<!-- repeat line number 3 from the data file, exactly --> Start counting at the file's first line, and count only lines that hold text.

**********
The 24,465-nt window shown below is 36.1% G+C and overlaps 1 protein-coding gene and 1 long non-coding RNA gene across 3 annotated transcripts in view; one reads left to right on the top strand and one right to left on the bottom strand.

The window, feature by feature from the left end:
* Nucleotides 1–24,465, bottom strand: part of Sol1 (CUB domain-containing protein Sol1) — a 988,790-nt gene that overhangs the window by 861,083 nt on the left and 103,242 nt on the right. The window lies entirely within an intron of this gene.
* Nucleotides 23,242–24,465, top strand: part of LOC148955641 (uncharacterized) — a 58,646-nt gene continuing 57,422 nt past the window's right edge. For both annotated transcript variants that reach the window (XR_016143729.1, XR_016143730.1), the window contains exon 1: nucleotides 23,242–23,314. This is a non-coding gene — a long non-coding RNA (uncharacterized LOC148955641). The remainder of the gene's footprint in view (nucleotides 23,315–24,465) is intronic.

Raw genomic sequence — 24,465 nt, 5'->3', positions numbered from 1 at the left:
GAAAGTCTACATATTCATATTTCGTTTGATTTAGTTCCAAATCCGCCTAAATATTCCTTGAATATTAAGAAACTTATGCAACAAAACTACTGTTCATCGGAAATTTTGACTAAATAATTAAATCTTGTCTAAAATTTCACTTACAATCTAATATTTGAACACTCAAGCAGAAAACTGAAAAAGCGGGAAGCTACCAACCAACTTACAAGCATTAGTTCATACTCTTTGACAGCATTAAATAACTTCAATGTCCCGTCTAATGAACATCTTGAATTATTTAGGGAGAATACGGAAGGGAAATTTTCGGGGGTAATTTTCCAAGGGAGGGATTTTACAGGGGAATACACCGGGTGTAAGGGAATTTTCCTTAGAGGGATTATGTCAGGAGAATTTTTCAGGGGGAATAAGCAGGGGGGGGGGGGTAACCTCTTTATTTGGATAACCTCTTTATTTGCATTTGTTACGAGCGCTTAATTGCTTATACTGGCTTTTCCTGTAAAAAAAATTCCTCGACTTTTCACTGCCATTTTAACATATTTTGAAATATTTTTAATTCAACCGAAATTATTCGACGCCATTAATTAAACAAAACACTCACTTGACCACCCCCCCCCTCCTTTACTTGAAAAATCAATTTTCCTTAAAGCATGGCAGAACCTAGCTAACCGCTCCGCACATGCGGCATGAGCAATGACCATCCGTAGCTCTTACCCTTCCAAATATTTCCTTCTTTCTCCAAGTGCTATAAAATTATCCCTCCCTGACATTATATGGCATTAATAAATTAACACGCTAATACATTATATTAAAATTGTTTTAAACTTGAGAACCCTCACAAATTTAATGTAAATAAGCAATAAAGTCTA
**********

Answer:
* Nucleotides 1–24,465, bottom strand: part of Sol1 (CUB domain-containing protein Sol1) — a 988,790-nt gene that overhangs the window by 861,083 nt on the left and 103,242 nt on the right. The window lies entirely within an intron of this gene.